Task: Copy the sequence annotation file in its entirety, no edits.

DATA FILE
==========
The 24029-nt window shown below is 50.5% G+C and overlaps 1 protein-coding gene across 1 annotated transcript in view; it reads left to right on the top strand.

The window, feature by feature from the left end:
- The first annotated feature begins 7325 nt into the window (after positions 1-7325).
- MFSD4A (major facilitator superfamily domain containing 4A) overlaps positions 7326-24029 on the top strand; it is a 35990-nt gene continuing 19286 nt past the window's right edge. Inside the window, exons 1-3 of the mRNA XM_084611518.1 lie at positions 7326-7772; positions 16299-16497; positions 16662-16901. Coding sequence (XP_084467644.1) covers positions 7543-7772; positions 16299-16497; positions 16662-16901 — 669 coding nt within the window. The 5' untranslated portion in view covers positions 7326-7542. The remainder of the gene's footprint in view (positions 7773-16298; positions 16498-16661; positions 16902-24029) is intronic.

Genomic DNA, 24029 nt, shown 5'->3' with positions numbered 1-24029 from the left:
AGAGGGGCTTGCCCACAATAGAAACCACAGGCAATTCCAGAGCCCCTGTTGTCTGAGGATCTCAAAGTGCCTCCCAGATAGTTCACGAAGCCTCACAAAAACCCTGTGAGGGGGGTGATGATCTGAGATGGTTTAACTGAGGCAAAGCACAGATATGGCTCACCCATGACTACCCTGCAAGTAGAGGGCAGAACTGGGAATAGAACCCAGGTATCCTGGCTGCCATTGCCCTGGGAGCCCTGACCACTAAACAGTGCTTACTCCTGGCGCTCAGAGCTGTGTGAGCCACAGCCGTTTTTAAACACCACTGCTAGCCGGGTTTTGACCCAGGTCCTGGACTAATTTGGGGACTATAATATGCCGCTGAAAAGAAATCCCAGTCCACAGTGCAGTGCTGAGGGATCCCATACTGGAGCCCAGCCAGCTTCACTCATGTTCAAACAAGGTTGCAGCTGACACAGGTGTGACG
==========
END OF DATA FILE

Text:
The 24029-nt window shown below is 50.5% G+C and overlaps 1 protein-coding gene across 1 annotated transcript in view; it reads left to right on the top strand.

The window, feature by feature from the left end:
- The first annotated feature begins 7325 nt into the window (after positions 1-7325).
- MFSD4A (major facilitator superfamily domain containing 4A) overlaps positions 7326-24029 on the top strand; it is a 35990-nt gene continuing 19286 nt past the window's right edge. Inside the window, exons 1-3 of the mRNA XM_084611518.1 lie at positions 7326-7772; positions 16299-16497; positions 16662-16901. Coding sequence (XP_084467644.1) covers positions 7543-7772; positions 16299-16497; positions 16662-16901 — 669 coding nt within the window. The 5' untranslated portion in view covers positions 7326-7542. The remainder of the gene's footprint in view (positions 7773-16298; positions 16498-16661; positions 16902-24029) is intronic.

Genomic DNA, 24029 nt, shown 5'->3' with positions numbered 1-24029 from the left:
AGAGGGGCTTGCCCACAATAGAAACCACAGGCAATTCCAGAGCCCCTGTTGTCTGAGGATCTCAAAGTGCCTCCCAGATAGTTCACGAAGCCTCACAAAAACCCTGTGAGGGGGGTGATGATCTGAGATGGTTTAACTGAGGCAAAGCACAGATATGGCTCACCCATGACTACCCTGCAAGTAGAGGGCAGAACTGGGAATAGAACCCAGGTATCCTGGCTGCCATTGCCCTGGGAGCCCTGACCACTAAACAGTGCTTACTCCTGGCGCTCAGAGCTGTGTGAGCCACAGCCGTTTTTAAACACCACTGCTAGCCGGGTTTTGACCCAGGTCCTGGACTAATTTGGGGACTATAATATGCCGCTGAAAAGAAATCCCAGTCCACAGTGCAGTGCTGAGGGATCCCATACTGGAGCCCAGCCAGCTTCACTCATGTTCAAACAAGGTTGCAGCTGACACAGGTGTGACG